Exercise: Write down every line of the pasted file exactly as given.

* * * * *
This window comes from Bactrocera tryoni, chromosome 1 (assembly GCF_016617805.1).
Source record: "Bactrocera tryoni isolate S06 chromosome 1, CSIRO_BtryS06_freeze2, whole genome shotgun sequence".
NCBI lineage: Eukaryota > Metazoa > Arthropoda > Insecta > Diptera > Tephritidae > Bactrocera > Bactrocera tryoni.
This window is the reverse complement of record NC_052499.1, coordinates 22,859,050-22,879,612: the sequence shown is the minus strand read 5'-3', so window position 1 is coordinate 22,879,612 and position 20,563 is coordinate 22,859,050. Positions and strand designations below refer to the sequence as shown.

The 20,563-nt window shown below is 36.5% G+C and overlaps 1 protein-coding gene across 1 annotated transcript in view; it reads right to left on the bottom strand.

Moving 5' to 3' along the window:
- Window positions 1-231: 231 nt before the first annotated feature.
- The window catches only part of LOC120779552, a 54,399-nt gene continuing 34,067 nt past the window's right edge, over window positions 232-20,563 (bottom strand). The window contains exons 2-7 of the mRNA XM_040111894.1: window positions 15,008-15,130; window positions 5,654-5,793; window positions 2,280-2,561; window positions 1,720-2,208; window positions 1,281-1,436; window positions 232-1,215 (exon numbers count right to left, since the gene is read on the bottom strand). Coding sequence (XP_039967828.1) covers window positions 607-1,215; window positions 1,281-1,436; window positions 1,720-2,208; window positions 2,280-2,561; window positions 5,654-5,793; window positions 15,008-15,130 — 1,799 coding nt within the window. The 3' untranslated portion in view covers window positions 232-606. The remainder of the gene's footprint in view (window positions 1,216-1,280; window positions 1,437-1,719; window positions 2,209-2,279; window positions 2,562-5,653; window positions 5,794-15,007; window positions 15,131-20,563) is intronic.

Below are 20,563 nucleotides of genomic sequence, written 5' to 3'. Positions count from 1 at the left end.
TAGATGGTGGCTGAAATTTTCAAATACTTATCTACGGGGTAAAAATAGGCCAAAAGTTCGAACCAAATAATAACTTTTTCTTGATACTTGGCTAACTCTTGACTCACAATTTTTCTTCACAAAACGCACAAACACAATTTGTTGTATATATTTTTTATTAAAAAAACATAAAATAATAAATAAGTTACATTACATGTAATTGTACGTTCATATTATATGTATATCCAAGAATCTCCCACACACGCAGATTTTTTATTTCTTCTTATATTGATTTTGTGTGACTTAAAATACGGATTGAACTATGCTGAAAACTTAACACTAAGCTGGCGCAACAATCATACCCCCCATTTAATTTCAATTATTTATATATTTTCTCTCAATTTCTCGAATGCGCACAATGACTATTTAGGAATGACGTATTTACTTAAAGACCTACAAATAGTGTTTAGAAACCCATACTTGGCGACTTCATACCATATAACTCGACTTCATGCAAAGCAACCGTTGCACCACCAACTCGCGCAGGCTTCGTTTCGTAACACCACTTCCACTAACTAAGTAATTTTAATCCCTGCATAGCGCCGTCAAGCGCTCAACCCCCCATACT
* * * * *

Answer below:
This window comes from Bactrocera tryoni, chromosome 1 (assembly GCF_016617805.1).
Source record: "Bactrocera tryoni isolate S06 chromosome 1, CSIRO_BtryS06_freeze2, whole genome shotgun sequence".
NCBI lineage: Eukaryota > Metazoa > Arthropoda > Insecta > Diptera > Tephritidae > Bactrocera > Bactrocera tryoni.
This window is the reverse complement of record NC_052499.1, coordinates 22,859,050-22,879,612: the sequence shown is the minus strand read 5'-3', so window position 1 is coordinate 22,879,612 and position 20,563 is coordinate 22,859,050. Positions and strand designations below refer to the sequence as shown.

The 20,563-nt window shown below is 36.5% G+C and overlaps 1 protein-coding gene across 1 annotated transcript in view; it reads right to left on the bottom strand.

Moving 5' to 3' along the window:
- Window positions 1-231: 231 nt before the first annotated feature.
- The window catches only part of LOC120779552, a 54,399-nt gene continuing 34,067 nt past the window's right edge, over window positions 232-20,563 (bottom strand). The window contains exons 2-7 of the mRNA XM_040111894.1: window positions 15,008-15,130; window positions 5,654-5,793; window positions 2,280-2,561; window positions 1,720-2,208; window positions 1,281-1,436; window positions 232-1,215 (exon numbers count right to left, since the gene is read on the bottom strand). Coding sequence (XP_039967828.1) covers window positions 607-1,215; window positions 1,281-1,436; window positions 1,720-2,208; window positions 2,280-2,561; window positions 5,654-5,793; window positions 15,008-15,130 — 1,799 coding nt within the window. The 3' untranslated portion in view covers window positions 232-606. The remainder of the gene's footprint in view (window positions 1,216-1,280; window positions 1,437-1,719; window positions 2,209-2,279; window positions 2,562-5,653; window positions 5,794-15,007; window positions 15,131-20,563) is intronic.

Below are 20,563 nucleotides of genomic sequence, written 5' to 3'. Positions count from 1 at the left end.
TAGATGGTGGCTGAAATTTTCAAATACTTATCTACGGGGTAAAAATAGGCCAAAAGTTCGAACCAAATAATAACTTTTTCTTGATACTTGGCTAACTCTTGACTCACAATTTTTCTTCACAAAACGCACAAACACAATTTGTTGTATATATTTTTTATTAAAAAAACATAAAATAATAAATAAGTTACATTACATGTAATTGTACGTTCATATTATATGTATATCCAAGAATCTCCCACACACGCAGATTTTTTATTTCTTCTTATATTGATTTTGTGTGACTTAAAATACGGATTGAACTATGCTGAAAACTTAACACTAAGCTGGCGCAACAATCATACCCCCCATTTAATTTCAATTATTTATATATTTTCTCTCAATTTCTCGAATGCGCACAATGACTATTTAGGAATGACGTATTTACTTAAAGACCTACAAATAGTGTTTAGAAACCCATACTTGGCGACTTCATACCATATAACTCGACTTCATGCAAAGCAACCGTTGCACCACCAACTCGCGCAGGCTTCGTTTCGTAACACCACTTCCACTAACTAAGTAATTTTAATCCCTGCATAGCGCCGTCAAGCGCTCAACCCCCCATACT